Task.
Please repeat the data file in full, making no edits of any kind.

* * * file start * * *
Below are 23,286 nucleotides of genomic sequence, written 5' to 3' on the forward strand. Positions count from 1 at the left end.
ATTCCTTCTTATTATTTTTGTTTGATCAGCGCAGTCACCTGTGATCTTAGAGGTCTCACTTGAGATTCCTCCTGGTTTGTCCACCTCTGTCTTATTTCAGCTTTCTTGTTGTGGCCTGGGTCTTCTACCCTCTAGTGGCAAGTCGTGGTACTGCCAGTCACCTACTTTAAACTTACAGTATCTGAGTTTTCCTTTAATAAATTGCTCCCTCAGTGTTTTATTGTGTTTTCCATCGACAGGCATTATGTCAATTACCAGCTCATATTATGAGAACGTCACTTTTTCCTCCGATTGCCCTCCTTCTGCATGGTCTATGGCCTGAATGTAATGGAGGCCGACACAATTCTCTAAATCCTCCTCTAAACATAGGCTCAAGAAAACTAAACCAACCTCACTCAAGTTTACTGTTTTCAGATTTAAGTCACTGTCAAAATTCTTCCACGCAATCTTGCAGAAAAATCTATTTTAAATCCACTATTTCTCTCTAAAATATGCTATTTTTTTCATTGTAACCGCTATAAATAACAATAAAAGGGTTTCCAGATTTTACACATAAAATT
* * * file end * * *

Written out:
Below are 23,286 nucleotides of genomic sequence, written 5' to 3' on the forward strand. Positions count from 1 at the left end.
ATTCCTTCTTATTATTTTTGTTTGATCAGCGCAGTCACCTGTGATCTTAGAGGTCTCACTTGAGATTCCTCCTGGTTTGTCCACCTCTGTCTTATTTCAGCTTTCTTGTTGTGGCCTGGGTCTTCTACCCTCTAGTGGCAAGTCGTGGTACTGCCAGTCACCTACTTTAAACTTACAGTATCTGAGTTTTCCTTTAATAAATTGCTCCCTCAGTGTTTTATTGTGTTTTCCATCGACAGGCATTATGTCAATTACCAGCTCATATTATGAGAACGTCACTTTTTCCTCCGATTGCCCTCCTTCTGCATGGTCTATGGCCTGAATGTAATGGAGGCCGACACAATTCTCTAAATCCTCCTCTAAACATAGGCTCAAGAAAACTAAACCAACCTCACTCAAGTTTACTGTTTTCAGATTTAAGTCACTGTCAAAATTCTTCCACGCAATCTTGCAGAAAAATCTATTTTAAATCCACTATTTCTCTCTAAAATATGCTATTTTTTTCATTGTAACCGCTATAAATAACAATAAAAGGGTTTCCAGATTTTACACATAAAATT